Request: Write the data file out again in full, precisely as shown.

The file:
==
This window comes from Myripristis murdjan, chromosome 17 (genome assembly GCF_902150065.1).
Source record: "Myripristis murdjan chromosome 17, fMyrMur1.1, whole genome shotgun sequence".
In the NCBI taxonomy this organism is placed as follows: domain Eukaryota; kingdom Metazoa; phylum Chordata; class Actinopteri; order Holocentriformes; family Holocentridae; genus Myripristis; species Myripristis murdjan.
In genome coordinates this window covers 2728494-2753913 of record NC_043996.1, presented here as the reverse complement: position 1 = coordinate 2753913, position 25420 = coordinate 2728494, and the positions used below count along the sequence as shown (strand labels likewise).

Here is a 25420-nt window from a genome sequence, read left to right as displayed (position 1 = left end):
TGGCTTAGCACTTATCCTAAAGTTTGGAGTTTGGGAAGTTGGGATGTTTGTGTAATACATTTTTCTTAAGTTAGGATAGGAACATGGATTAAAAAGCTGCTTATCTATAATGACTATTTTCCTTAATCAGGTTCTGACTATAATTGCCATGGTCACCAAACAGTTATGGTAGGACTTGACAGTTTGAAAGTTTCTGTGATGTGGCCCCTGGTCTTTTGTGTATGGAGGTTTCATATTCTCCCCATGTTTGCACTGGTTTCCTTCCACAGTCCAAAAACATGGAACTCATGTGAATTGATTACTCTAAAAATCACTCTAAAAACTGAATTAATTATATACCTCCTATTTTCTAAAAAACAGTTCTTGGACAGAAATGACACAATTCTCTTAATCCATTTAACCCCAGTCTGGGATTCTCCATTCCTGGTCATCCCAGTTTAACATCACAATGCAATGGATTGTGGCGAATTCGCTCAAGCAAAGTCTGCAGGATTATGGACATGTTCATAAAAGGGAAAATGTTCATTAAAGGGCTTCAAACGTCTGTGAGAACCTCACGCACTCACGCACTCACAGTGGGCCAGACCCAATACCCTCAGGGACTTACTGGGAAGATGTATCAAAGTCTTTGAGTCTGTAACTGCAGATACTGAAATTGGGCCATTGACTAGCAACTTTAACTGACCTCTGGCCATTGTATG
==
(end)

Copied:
This window comes from Myripristis murdjan, chromosome 17 (genome assembly GCF_902150065.1).
Source record: "Myripristis murdjan chromosome 17, fMyrMur1.1, whole genome shotgun sequence".
In the NCBI taxonomy this organism is placed as follows: domain Eukaryota; kingdom Metazoa; phylum Chordata; class Actinopteri; order Holocentriformes; family Holocentridae; genus Myripristis; species Myripristis murdjan.
In genome coordinates this window covers 2728494-2753913 of record NC_043996.1, presented here as the reverse complement: position 1 = coordinate 2753913, position 25420 = coordinate 2728494, and the positions used below count along the sequence as shown (strand labels likewise).

Here is a 25420-nt window from a genome sequence, read left to right as displayed (position 1 = left end):
TGGCTTAGCACTTATCCTAAAGTTTGGAGTTTGGGAAGTTGGGATGTTTGTGTAATACATTTTTCTTAAGTTAGGATAGGAACATGGATTAAAAAGCTGCTTATCTATAATGACTATTTTCCTTAATCAGGTTCTGACTATAATTGCCATGGTCACCAAACAGTTATGGTAGGACTTGACAGTTTGAAAGTTTCTGTGATGTGGCCCCTGGTCTTTTGTGTATGGAGGTTTCATATTCTCCCCATGTTTGCACTGGTTTCCTTCCACAGTCCAAAAACATGGAACTCATGTGAATTGATTACTCTAAAAATCACTCTAAAAACTGAATTAATTATATACCTCCTATTTTCTAAAAAACAGTTCTTGGACAGAAATGACACAATTCTCTTAATCCATTTAACCCCAGTCTGGGATTCTCCATTCCTGGTCATCCCAGTTTAACATCACAATGCAATGGATTGTGGCGAATTCGCTCAAGCAAAGTCTGCAGGATTATGGACATGTTCATAAAAGGGAAAATGTTCATTAAAGGGCTTCAAACGTCTGTGAGAACCTCACGCACTCACGCACTCACAGTGGGCCAGACCCAATACCCTCAGGGACTTACTGGGAAGATGTATCAAAGTCTTTGAGTCTGTAACTGCAGATACTGAAATTGGGCCATTGACTAGCAACTTTAACTGACCTCTGGCCATTGTATG